So far, there are two studies reporting the prevalence of hypochloremia and its association with outcomes in critical illness. Terzano et al. showed that a lower serum chloride concentration was associated with a longer duration of non-invasive mechanical ventilation in patients with chronic obstructive pulmonary disease exacerbation. They showed that its duration was significantly associated with lower sodium concentration and lower arterial pH as well. They have not defined the definition of hypochloremia, so its prevalence was not reported. In this study, there was no report on the cause of hypochloremia.
Tani et al. reported that the incidence of hypochloremia (<98 mmol/L) in mixed ICU patients was 8.8%. They concluded that patients with hypochloremia had a significantly longer ICU stay and higher hospital mortality than those with normal chloride concentration and hyperchloremia. They showed that lower sodium, higher potassium, and lower bicarbonate concentrations and lower PaCO2 were also significantly associated with increased mortality. The cause of derangement of chloride concentrations was not reported in this study.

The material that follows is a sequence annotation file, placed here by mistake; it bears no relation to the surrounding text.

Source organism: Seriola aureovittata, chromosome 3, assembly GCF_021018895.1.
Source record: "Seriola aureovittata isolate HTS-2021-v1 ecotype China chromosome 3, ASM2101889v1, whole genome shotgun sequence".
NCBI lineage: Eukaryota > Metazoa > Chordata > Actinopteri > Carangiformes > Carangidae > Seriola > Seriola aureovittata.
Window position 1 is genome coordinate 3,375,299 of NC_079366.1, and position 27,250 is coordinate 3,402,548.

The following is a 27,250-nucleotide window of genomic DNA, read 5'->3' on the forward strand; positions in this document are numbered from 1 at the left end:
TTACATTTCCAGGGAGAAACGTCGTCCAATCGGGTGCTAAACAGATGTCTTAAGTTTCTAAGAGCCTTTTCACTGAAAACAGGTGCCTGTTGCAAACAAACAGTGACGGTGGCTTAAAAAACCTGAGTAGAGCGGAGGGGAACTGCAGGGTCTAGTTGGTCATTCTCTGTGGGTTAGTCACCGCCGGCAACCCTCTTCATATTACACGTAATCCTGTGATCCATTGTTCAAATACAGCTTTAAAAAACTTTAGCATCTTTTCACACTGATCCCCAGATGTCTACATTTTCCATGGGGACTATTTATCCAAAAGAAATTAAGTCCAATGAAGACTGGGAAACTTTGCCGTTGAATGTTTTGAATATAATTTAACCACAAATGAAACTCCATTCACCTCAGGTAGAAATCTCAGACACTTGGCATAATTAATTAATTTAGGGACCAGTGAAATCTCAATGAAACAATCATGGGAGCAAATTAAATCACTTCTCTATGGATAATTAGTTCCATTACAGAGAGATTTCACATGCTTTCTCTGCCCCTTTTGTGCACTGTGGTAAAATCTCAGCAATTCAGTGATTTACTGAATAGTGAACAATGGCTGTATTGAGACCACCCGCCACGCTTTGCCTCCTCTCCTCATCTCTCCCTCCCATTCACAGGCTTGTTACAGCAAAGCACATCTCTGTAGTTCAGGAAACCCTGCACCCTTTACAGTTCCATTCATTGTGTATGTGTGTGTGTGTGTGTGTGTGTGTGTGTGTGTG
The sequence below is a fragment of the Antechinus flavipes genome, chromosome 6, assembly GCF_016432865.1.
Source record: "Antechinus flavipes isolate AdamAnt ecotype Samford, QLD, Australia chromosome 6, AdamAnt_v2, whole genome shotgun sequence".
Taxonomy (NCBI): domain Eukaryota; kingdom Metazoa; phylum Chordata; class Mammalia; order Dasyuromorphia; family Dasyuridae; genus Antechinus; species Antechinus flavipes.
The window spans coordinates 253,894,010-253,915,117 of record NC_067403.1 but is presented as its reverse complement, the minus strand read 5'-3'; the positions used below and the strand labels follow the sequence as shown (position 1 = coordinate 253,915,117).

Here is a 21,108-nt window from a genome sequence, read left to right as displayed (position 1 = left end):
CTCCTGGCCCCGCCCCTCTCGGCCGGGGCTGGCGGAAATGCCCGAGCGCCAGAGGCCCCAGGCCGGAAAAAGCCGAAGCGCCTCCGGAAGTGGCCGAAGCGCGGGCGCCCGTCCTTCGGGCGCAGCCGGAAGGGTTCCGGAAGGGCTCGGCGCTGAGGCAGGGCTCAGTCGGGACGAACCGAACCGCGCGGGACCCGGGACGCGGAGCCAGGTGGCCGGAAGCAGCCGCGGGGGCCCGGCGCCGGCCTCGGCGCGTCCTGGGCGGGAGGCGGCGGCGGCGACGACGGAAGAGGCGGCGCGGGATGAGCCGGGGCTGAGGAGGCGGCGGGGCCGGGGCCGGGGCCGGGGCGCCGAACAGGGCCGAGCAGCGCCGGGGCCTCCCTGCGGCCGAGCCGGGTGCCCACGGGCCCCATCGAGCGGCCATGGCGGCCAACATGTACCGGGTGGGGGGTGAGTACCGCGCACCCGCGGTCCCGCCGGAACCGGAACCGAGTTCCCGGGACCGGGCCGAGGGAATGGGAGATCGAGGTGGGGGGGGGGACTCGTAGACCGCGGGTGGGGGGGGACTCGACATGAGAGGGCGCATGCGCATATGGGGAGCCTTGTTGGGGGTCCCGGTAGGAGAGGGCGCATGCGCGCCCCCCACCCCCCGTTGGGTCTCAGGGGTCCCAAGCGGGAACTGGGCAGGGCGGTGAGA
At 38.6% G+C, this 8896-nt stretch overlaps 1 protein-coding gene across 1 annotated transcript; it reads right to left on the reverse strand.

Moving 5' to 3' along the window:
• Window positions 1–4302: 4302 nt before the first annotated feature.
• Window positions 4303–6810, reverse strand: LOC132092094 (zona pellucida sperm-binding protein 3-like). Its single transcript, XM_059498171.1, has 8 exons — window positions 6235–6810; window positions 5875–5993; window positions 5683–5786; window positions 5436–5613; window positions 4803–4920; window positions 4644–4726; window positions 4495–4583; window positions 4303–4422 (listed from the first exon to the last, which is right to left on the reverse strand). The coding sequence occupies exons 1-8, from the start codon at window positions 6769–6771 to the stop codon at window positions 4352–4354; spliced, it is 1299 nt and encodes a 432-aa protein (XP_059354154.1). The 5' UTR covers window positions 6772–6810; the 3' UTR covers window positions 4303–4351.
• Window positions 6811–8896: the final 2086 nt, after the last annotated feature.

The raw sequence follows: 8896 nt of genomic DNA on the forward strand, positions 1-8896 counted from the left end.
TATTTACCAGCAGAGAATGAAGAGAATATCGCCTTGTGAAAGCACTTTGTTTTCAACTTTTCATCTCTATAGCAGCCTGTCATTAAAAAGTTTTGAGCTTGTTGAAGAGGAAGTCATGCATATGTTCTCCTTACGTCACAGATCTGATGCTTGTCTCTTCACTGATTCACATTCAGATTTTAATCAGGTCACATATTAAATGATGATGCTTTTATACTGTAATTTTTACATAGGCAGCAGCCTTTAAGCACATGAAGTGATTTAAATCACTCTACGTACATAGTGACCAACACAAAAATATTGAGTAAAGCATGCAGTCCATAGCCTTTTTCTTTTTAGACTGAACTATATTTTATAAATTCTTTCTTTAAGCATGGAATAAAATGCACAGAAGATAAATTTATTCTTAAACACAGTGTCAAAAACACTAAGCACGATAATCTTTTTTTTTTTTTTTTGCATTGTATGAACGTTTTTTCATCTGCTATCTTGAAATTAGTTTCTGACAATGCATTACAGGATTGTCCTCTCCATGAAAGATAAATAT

Our finding in this study gave close agreement with that in the study of Tani et al. We believe that this is the first study assessing the independent association of hypochloremia with outcomes in ICU patients. In this regard, this study might add novel information on prior findings.
There are several studies reporting the prevalence of hyperchloremia and its association with outcomes[10, 11]. In our study, postoperative hyperchloremia was recognized in only one patient (1%). Thus, it is impossible to determine its association with outcomes. Such a variation of prevalence and association with outcomes would be due to the different case mix and patient care. To confirm this fact, a further larger study with more detailed information should be necessary.